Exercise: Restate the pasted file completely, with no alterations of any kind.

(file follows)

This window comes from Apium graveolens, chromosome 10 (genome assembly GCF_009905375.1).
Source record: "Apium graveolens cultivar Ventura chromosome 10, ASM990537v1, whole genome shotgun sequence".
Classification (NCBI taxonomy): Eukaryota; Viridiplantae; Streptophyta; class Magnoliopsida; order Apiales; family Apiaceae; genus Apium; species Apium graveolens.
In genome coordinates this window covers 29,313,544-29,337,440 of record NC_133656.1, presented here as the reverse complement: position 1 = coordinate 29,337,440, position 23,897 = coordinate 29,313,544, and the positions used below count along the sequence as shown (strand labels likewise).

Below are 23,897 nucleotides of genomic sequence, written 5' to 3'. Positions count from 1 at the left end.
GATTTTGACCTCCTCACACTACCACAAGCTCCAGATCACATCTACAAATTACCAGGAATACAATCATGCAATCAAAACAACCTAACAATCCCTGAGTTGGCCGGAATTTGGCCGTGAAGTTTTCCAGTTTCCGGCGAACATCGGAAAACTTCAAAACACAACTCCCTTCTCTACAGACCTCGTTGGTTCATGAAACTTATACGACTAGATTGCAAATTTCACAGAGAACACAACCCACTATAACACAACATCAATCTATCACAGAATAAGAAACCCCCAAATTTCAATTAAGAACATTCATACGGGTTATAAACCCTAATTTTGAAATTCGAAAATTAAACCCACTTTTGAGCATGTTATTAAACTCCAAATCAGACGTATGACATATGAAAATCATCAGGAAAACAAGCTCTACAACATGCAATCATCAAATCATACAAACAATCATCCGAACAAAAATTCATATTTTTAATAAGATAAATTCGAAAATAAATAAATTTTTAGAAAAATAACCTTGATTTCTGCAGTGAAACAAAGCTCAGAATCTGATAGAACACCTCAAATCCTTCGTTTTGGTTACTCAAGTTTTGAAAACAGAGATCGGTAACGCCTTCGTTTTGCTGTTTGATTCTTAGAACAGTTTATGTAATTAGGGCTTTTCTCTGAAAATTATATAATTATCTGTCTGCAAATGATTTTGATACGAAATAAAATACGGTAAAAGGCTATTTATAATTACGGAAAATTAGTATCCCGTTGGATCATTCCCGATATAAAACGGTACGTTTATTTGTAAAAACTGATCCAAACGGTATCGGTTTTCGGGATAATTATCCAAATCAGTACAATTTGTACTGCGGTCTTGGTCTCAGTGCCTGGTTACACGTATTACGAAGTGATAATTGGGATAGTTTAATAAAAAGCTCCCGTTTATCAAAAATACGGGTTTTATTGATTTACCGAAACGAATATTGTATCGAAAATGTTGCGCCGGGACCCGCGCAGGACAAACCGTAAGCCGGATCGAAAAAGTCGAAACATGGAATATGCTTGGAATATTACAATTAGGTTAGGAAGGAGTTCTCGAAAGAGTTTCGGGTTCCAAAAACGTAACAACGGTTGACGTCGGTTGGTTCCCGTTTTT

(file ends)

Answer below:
This window comes from Apium graveolens, chromosome 10 (genome assembly GCF_009905375.1).
Source record: "Apium graveolens cultivar Ventura chromosome 10, ASM990537v1, whole genome shotgun sequence".
Classification (NCBI taxonomy): Eukaryota; Viridiplantae; Streptophyta; class Magnoliopsida; order Apiales; family Apiaceae; genus Apium; species Apium graveolens.
In genome coordinates this window covers 29,313,544-29,337,440 of record NC_133656.1, presented here as the reverse complement: position 1 = coordinate 29,337,440, position 23,897 = coordinate 29,313,544, and the positions used below count along the sequence as shown (strand labels likewise).

Below are 23,897 nucleotides of genomic sequence, written 5' to 3'. Positions count from 1 at the left end.
GATTTTGACCTCCTCACACTACCACAAGCTCCAGATCACATCTACAAATTACCAGGAATACAATCATGCAATCAAAACAACCTAACAATCCCTGAGTTGGCCGGAATTTGGCCGTGAAGTTTTCCAGTTTCCGGCGAACATCGGAAAACTTCAAAACACAACTCCCTTCTCTACAGACCTCGTTGGTTCATGAAACTTATACGACTAGATTGCAAATTTCACAGAGAACACAACCCACTATAACACAACATCAATCTATCACAGAATAAGAAACCCCCAAATTTCAATTAAGAACATTCATACGGGTTATAAACCCTAATTTTGAAATTCGAAAATTAAACCCACTTTTGAGCATGTTATTAAACTCCAAATCAGACGTATGACATATGAAAATCATCAGGAAAACAAGCTCTACAACATGCAATCATCAAATCATACAAACAATCATCCGAACAAAAATTCATATTTTTAATAAGATAAATTCGAAAATAAATAAATTTTTAGAAAAATAACCTTGATTTCTGCAGTGAAACAAAGCTCAGAATCTGATAGAACACCTCAAATCCTTCGTTTTGGTTACTCAAGTTTTGAAAACAGAGATCGGTAACGCCTTCGTTTTGCTGTTTGATTCTTAGAACAGTTTATGTAATTAGGGCTTTTCTCTGAAAATTATATAATTATCTGTCTGCAAATGATTTTGATACGAAATAAAATACGGTAAAAGGCTATTTATAATTACGGAAAATTAGTATCCCGTTGGATCATTCCCGATATAAAACGGTACGTTTATTTGTAAAAACTGATCCAAACGGTATCGGTTTTCGGGATAATTATCCAAATCAGTACAATTTGTACTGCGGTCTTGGTCTCAGTGCCTGGTTACACGTATTACGAAGTGATAATTGGGATAGTTTAATAAAAAGCTCCCGTTTATCAAAAATACGGGTTTTATTGATTTACCGAAACGAATATTGTATCGAAAATGTTGCGCCGGGACCCGCGCAGGACAAACCGTAAGCCGGATCGAAAAAGTCGAAACATGGAATATGCTTGGAATATTACAATTAGGTTAGGAAGGAGTTCTCGAAAGAGTTTCGGGTTCCAAAAACGTAACAACGGTTGACGTCGGTTGGTTCCCGTTTTT